The announcement that WestJet will no longer be flying to P.E.I. has not only come as a blow to the tourism industry but also Islanders working in other Canadian provinces.
Starting Nov. 2, WestJet said all its flights into the Charlottetown airport — and several other destinations in Atlantic Canada — will be suspended.
P.E.I. travel agent Amanda Redmond said she knows first-hand just how important being connected to other places can be.
"It's going to cut back a lot of flights and availability for people that want to travel back and forth because of work," she said.
"They're not going to have the same options they had before, coming home."
Redmond's husband, Kirk, works in northern B.C with 18 other employees from Atlantic Canada. He said access to flights is becoming thinner and thinner.
"With the service being cancelled, that means that I have to rely solely on Air Canada."
Kirk doesn't have any flights booked with WestJet after Nov. 2. But for those who do, the airline said cash refunds will not be provided. Instead, WestJet will give flight credit, which will remain valid beyond the normal two-year expiry date.
'Another devastating blow'
"It's another devastating blow to our industry," said Corryn Clemence, the CEO of the Tourism Industry Association of P.E.I.
"That's our connectivity to the rest of the world."
TIAPEI said while it's not an expert in whether or not the bubble should burst, now is the time to look at what recovering from this pandemic will mean for P.E.I. businesses.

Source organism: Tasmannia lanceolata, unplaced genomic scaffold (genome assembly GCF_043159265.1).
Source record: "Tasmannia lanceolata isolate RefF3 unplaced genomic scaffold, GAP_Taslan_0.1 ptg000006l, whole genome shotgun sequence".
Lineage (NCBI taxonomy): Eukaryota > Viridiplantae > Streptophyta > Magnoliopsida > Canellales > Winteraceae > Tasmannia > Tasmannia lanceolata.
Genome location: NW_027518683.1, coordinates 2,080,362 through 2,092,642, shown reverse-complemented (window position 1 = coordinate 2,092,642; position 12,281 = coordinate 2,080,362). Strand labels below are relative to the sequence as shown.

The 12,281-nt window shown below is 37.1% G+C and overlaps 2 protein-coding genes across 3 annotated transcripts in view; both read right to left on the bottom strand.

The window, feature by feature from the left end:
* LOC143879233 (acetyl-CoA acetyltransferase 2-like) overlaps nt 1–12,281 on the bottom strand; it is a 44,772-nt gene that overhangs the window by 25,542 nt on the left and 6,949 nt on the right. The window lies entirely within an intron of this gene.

"We've been very reactive in our approach and understandably so, given how the pandemic has hit us really overnight," said Clemence.
"I think it's time now to take that proactive approach and start saying, 'OK, what does recovery look like? What are the time frames? How do we plan and how do we rebuild and come out of this?'"
'Who's on those planes'
P.E.I.'s Daniel Noye said he too was disappointed by the news but understands the strain airlines have faced due to the COVID-19 pandemic.
"For the last couple of months, I've been wondering who's on those planes that I see landing at the airport with the travel restrictions in place," he said.
I think maintaining access is important too and kick-starting our economy has to be balanced with that. — Ann Worth, Worth Consulting Group
According to WestJet, travel restrictions for the Atlantic bubble are the main obstacle.
But for now, Noye said he wants the bubble to remain. An opinion seconded by Ann Worth, owner and president of Worth Consulting Group, a consulting firm specializing in export readiness, international business development, and other areas, according to its website.
"We have to maintain our great record, I think, of having really low numbers and being safe," said Worth. "That's number one.
"I think maintaining access is important too and kick-starting our economy has to be balanced with that."
More from CBC P.E.I.